This is good stuff. I really enjoy getting to know the roots of the San Diego scene. Thanks to all you Poway Mtn. Boys for all those good reads when I went through PHS. I spent a lot of time in there lost to those pages.

Now, how about the Royal Robbins sandbag story on the now classic "Robbins Crack"? From a distant thread I believe Greg mentioned you must know what really happened? Soooo many different stories and versions have been told on that one over the years; it is high time noon and the REAL story should be re-affirmed.

Klimmer
eeyonkee

Trad climber
Golden, CO
Topic Author's Reply - Feb 19, 2007 - 09:41am PT
Klimmer, I think Bruce is climbing around Moab over this long weekend. He will certainly know the Robbins story. I think I'm out of good stories, more from having a bad memory about personal events than anything. I will say this about those days, being in the Poway Mountain Boys was mostly about having fun (commonly at each other's expense). We never took ourselves very seriously, at least up until, say, the late '70s. I can't imagine that any of us ever even went so far as doing pullups or otherwise working out for the benefit of our climbing (until later). Turns out, that there was alot of natural talent. But that was just gravy.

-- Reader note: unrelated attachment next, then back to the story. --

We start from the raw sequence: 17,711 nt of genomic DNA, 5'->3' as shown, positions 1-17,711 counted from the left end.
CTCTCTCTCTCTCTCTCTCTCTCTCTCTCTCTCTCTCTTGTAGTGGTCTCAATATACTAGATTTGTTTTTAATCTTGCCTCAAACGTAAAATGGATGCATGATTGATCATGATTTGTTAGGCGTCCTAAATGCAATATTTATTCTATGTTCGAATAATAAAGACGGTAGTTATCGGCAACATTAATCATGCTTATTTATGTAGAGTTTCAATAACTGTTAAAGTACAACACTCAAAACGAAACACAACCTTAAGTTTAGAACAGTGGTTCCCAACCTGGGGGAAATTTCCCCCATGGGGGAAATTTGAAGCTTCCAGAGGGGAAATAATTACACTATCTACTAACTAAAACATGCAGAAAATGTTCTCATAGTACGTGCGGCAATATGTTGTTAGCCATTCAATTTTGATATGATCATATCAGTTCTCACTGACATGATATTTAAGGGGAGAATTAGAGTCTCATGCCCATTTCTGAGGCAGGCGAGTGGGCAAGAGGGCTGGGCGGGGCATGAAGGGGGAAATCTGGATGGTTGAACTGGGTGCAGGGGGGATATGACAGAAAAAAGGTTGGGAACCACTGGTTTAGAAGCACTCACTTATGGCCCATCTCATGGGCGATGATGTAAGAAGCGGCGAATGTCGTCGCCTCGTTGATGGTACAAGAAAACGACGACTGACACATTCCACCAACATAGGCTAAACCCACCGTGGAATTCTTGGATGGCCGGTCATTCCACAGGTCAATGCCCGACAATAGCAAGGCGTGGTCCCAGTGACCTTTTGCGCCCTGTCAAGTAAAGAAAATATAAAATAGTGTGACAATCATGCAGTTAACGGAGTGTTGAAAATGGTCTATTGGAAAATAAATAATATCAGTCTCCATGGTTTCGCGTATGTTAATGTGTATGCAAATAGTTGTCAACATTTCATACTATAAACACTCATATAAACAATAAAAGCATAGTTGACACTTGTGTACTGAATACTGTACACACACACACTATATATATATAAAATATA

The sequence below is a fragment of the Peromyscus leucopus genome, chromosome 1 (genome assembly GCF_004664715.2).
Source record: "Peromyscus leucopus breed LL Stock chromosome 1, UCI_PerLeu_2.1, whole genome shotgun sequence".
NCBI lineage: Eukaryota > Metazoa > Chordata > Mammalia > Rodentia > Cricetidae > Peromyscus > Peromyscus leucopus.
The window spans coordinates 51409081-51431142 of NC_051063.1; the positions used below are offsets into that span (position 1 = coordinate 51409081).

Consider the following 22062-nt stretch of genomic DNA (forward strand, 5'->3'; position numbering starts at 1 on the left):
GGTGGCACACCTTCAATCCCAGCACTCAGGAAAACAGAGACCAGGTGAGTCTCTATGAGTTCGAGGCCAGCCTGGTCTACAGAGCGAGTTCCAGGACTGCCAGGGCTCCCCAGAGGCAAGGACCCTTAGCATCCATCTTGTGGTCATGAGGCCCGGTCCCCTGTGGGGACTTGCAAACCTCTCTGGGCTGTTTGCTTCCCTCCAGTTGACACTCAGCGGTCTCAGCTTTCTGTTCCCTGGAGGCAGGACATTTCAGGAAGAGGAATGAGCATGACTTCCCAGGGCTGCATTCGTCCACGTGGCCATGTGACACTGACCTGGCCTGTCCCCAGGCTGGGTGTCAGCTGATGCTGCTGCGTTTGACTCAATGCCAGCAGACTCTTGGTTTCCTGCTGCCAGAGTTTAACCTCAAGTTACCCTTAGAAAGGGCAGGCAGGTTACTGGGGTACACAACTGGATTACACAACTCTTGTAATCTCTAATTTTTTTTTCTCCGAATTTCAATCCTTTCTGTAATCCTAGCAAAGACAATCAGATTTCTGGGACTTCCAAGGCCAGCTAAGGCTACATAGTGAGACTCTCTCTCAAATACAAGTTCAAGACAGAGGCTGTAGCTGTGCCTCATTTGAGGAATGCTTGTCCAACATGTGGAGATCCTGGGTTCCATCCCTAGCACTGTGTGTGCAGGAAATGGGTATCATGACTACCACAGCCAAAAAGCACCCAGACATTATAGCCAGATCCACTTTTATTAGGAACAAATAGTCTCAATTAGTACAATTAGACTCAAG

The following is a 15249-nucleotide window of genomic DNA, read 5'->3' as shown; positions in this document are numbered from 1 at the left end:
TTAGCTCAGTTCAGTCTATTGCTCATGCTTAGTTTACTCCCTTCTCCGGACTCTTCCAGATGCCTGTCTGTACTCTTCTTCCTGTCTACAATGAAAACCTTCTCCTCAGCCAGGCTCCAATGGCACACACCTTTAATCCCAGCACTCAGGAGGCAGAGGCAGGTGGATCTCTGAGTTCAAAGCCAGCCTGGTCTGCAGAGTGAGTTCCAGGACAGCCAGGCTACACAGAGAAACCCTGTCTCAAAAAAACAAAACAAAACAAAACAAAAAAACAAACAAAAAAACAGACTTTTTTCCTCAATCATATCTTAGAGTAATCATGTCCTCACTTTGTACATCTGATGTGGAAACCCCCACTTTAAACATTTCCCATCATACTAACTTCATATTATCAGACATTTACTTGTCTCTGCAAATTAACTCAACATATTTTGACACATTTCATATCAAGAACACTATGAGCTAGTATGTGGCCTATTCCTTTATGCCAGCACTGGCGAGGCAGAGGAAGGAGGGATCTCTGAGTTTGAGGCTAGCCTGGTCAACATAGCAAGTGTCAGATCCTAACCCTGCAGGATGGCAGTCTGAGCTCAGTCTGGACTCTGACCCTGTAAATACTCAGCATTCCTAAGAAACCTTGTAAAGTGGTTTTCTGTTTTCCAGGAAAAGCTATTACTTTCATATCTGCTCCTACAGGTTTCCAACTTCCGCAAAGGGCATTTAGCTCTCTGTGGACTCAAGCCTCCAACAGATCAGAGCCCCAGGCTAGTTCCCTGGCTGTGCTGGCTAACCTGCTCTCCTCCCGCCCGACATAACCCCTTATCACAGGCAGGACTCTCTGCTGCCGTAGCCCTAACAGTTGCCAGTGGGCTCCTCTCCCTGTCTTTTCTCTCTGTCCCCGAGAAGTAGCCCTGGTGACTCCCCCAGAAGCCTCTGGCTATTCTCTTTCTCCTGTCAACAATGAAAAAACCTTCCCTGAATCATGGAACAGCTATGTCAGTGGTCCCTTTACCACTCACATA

Bruce's brother Kinley (aka Whimp) , lurking here no doubt, was one of the funniest. It came seemingly at my expense more often than not, but funny is funny. I remember hanging out in the Humboldt parking lot below Tahquitz one time, probably 1971, when Mark Powell came strolling by. Kinley had said or done something stupid and everyone was chastizing him saying "Whimp!" Without missing a beat, just as Mark was passing him (and me), Kinley turns to me and says "Whimp!"